Even if the data is stored securely, there is a risk that unauthorised persons might access the data using the credentials and equipment of authorised users. There are steps that can be taken to mitigate this risk:

  • Encrypt the hard drives of any laptops or other portable equipment used for accessing the data.
  • Ensure that desktop computers are locked with a password when left unattended.
  • Take reasonable precautions when entering passwords that others do not observe what is entered.

The University provides an online training course on Information Security. For more information about securing computer equipment, please contact the University IT Security Manager.

Further information about storing sensitive data

Transferring sensitive data

Transmission over standard HTTP or email is not secure, and may be intercepted and read by third parties. Extra precautions need to be taken when transferring sensitive data between collaborators:

  • Email can be made more secure by putting the sensitive data in an encrypted attachment. The encryption password should be transferred by other means.
  • Alternatively, the entire content of email can be made secure by encrypting it with a system such as PGP. If you wish to set this up for your University email account, please contact the University IT Security Manager.
  • Collaborators can be given a University computing account for up to twelve months at a time, subject to the completion of the necessary agreements. Through this account, they could be given permissions to transfer data directly into certain folders on the X Drive.
  • Data can also be transferred on removable media, such as an external hard drive, by a secure courier. The courier to be used should be agreed on and trusted by both parties. The data should be encrypted on the drive and the password sent separately.

Disposing of sensitive data

You should ensure that you dispose of sensitive data securely. For example, If you have collected personal data, you should ensure that your methods of disposal provide adequate protection for the identity of participants.

Furthermore, you might be required to demonstrate that you have complied with any requirements to destroy third-party data in accordance with their terms of use.

Digital data

Computing Services can provide assistance with deletion tools to ensure the secure erasure of data from computers and other digital storage.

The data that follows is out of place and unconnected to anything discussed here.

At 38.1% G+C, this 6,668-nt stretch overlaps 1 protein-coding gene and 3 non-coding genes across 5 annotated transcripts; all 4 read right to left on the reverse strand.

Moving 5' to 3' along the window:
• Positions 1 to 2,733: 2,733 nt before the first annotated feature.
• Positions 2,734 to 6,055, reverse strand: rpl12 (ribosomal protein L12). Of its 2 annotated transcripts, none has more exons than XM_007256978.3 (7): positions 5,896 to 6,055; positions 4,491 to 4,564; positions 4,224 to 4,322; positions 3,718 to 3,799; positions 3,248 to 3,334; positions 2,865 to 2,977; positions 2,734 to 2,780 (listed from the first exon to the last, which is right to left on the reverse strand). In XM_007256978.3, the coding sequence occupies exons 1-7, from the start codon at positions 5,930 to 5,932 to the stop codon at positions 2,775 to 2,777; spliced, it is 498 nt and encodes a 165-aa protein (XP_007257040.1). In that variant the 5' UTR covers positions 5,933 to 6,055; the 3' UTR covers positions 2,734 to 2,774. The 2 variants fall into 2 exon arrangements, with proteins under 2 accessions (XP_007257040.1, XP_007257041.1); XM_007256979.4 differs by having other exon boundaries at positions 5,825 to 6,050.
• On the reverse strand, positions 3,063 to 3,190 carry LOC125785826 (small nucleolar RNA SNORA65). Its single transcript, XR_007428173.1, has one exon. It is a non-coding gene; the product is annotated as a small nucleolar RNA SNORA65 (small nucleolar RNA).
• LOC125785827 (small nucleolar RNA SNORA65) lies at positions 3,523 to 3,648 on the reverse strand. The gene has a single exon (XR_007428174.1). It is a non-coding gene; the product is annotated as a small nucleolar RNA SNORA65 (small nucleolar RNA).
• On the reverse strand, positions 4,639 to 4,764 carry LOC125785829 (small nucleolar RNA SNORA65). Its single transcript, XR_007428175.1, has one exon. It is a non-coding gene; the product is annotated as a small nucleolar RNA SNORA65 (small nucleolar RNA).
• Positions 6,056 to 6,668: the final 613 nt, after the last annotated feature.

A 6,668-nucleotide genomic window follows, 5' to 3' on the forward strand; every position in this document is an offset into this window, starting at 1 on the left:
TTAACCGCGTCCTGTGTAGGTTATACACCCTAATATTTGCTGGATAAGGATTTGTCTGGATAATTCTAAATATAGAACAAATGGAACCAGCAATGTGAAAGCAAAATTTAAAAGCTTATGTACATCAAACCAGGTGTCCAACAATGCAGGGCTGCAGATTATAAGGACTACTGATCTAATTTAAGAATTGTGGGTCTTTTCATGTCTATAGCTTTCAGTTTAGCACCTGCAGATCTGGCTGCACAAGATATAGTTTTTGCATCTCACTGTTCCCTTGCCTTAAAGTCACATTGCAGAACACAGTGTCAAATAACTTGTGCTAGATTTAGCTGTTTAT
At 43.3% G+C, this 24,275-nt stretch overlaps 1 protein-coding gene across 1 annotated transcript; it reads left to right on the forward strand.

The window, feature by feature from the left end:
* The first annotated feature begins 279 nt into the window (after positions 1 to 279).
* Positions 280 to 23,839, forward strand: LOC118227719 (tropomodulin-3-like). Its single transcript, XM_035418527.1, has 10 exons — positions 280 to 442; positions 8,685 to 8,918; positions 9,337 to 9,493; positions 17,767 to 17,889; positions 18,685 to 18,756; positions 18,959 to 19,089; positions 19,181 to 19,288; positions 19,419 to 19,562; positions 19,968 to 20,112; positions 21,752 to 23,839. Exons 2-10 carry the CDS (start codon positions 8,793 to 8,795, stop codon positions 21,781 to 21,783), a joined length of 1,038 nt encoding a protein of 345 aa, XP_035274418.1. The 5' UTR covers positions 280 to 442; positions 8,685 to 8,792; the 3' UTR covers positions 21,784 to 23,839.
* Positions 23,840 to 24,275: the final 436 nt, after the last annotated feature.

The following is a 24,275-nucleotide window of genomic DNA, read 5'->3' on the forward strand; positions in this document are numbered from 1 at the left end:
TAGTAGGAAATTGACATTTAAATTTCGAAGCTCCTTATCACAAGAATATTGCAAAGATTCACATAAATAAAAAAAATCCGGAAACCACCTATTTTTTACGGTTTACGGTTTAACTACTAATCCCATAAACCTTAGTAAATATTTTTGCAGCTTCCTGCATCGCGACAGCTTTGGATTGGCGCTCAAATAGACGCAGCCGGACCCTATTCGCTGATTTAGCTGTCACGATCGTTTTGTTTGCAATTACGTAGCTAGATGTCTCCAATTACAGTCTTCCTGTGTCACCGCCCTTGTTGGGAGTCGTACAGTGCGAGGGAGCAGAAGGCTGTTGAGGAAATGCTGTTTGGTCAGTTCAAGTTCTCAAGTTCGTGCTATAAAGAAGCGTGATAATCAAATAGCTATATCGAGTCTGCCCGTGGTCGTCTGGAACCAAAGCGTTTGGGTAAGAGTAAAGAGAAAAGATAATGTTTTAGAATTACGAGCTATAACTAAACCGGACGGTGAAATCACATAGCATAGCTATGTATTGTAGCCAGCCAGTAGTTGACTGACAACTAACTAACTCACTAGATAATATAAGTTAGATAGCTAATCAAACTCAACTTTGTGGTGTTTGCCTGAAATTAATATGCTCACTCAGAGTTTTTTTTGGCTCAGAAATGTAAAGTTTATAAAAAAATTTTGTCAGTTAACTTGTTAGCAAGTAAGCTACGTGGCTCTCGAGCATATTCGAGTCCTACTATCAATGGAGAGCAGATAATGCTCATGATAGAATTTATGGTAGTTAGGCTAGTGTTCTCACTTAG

Digital recording equipment loaned from the Audio Visual Unit undergoes a hard reformat once it is returned. The data on the memory card is deleted and overwritten, and the table of contents removed.

IT equipment can be disposed of by contacting Estates. Human Resources also provide guidance on the disposal of computers and media storage devices (PDF) that contain sensitive information.

Non-digital data

Paper-based sensitive data can be disposed of using the University's confidential paper waste disposal service. This service can also advise on the secure disposal of CDs, DVDs or other media.

Further information about disposing of sensitive data

Example case of working with sensitive data

A researcher in the school of management needed to write a data management plan for a research project. The project involved the analysis of highly sensitive commercial data from a consortium of industrial collaborators, which would be transmitted to the University by encrypted email in the first instance.

The plan identified nine types of data that would be collected by the project, and specified which of these would contain confidential data. It further specified different handling protocols for each type according to the anticipated level of confidentiality. For example, for the most confidential data, the researcher decided to use a dedicated computer with full-disk encryption, backed up to an encrypted directory on the University X Drive.

In addition, the plan set out the process that would need to be followed if access were requested to the confidential data, a process that respected the non-disclosure agreements reached with the collaborators. It also set out when and how the confidential data would undergo secure disposal.

Further information about securing sensitive data